- This meta-analysis suggests that large social networks are associated with better symptomatic and functional outcomes among patients with schizophrenia.
- Psychosocial interventions that target social networks may, therefore, indirectly improve these outcomes.
Why this matters
- Guidelines for the management of schizophrenia and psychosis recommend self-management interventions and peer support for building social support networks.
- Findings suggest a role for network mapping tools which could be used therapeutically to inform more person-centred clinical practice and to measure networks as predictors and outcomes in clinical trials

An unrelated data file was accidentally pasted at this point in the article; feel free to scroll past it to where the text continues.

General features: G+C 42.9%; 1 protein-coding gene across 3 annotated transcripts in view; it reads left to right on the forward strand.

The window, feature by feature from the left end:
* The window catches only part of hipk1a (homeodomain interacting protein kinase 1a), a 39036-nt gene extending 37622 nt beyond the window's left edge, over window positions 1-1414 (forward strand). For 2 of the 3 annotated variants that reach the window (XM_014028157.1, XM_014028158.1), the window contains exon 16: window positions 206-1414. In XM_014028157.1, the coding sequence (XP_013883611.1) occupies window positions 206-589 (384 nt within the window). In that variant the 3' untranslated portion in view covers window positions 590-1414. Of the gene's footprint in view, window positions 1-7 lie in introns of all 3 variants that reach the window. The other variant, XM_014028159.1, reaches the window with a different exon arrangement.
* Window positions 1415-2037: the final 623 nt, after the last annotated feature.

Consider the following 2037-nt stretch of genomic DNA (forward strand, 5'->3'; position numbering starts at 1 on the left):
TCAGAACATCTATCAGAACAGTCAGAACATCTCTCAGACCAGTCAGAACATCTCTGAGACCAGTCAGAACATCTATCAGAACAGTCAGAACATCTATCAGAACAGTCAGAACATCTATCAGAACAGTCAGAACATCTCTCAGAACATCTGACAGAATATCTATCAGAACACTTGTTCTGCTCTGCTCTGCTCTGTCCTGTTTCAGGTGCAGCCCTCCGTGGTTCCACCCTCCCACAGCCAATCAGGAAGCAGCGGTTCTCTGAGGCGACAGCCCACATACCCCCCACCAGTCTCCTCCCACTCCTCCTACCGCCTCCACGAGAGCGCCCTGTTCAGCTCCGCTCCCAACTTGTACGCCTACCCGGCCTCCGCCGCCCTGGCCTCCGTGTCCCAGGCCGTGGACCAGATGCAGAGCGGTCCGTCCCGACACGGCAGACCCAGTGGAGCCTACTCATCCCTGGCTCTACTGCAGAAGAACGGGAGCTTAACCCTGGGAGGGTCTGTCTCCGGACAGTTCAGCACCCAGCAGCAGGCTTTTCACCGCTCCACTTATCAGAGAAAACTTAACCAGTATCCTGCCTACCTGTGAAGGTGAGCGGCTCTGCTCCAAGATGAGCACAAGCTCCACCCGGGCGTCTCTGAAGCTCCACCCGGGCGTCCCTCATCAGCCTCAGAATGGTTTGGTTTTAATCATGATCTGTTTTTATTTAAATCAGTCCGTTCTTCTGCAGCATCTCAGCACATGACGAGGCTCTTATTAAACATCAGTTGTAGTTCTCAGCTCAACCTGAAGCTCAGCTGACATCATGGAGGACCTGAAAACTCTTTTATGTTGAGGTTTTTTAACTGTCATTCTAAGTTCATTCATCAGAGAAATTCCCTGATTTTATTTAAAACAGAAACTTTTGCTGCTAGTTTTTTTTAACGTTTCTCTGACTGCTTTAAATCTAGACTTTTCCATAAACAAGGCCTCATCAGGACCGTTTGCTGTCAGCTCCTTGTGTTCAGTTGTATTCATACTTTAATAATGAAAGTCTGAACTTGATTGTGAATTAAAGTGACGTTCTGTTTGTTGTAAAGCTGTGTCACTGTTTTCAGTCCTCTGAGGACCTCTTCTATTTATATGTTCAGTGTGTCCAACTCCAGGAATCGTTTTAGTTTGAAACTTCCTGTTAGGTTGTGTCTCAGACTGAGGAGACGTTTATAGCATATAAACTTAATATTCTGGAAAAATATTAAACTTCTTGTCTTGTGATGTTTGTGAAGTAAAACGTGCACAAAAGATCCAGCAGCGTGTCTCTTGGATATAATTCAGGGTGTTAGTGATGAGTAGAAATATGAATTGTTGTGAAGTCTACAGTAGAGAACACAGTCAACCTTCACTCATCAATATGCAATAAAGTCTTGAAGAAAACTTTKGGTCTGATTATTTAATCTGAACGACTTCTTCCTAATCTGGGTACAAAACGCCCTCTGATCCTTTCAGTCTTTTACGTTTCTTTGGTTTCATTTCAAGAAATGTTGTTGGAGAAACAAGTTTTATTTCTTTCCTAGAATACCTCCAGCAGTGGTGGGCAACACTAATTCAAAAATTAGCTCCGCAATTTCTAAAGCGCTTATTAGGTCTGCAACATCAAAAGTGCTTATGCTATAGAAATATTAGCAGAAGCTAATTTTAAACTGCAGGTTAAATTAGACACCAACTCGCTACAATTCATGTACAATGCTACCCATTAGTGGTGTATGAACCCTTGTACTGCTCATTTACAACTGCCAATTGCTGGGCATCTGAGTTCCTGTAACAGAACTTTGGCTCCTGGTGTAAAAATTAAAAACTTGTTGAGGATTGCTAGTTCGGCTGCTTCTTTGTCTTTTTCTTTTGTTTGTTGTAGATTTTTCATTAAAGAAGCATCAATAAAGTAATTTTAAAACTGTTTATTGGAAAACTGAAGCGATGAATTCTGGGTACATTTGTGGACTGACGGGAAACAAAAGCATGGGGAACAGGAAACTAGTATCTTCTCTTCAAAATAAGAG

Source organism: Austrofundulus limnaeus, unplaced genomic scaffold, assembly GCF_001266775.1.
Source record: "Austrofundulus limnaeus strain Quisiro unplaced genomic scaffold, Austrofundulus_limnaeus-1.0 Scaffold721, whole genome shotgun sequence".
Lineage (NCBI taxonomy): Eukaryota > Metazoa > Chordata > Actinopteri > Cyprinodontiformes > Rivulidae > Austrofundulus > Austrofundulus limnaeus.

- Systematic review and meta-analysis of 16 studies including 1929 patients with schizophrenia from January 1970 to June 2016.
- Funding: None disclosed.
- In 5 studies with 467 participants, a significant association was seen between smaller network size and overall psychiatric symptoms (Hedge’s g, 0.53; P=.003).
- 8 studies with 577 participants showed a significant negative association between network size and negative symptoms (Hedge’s g, -0.75; P=.000).
- No significant effect was seen for positive symptoms (Hedge’s g, -0.19; P=.213) and social functioning (Hedge’s g, 0.36; P=.107).
- Risk for bias.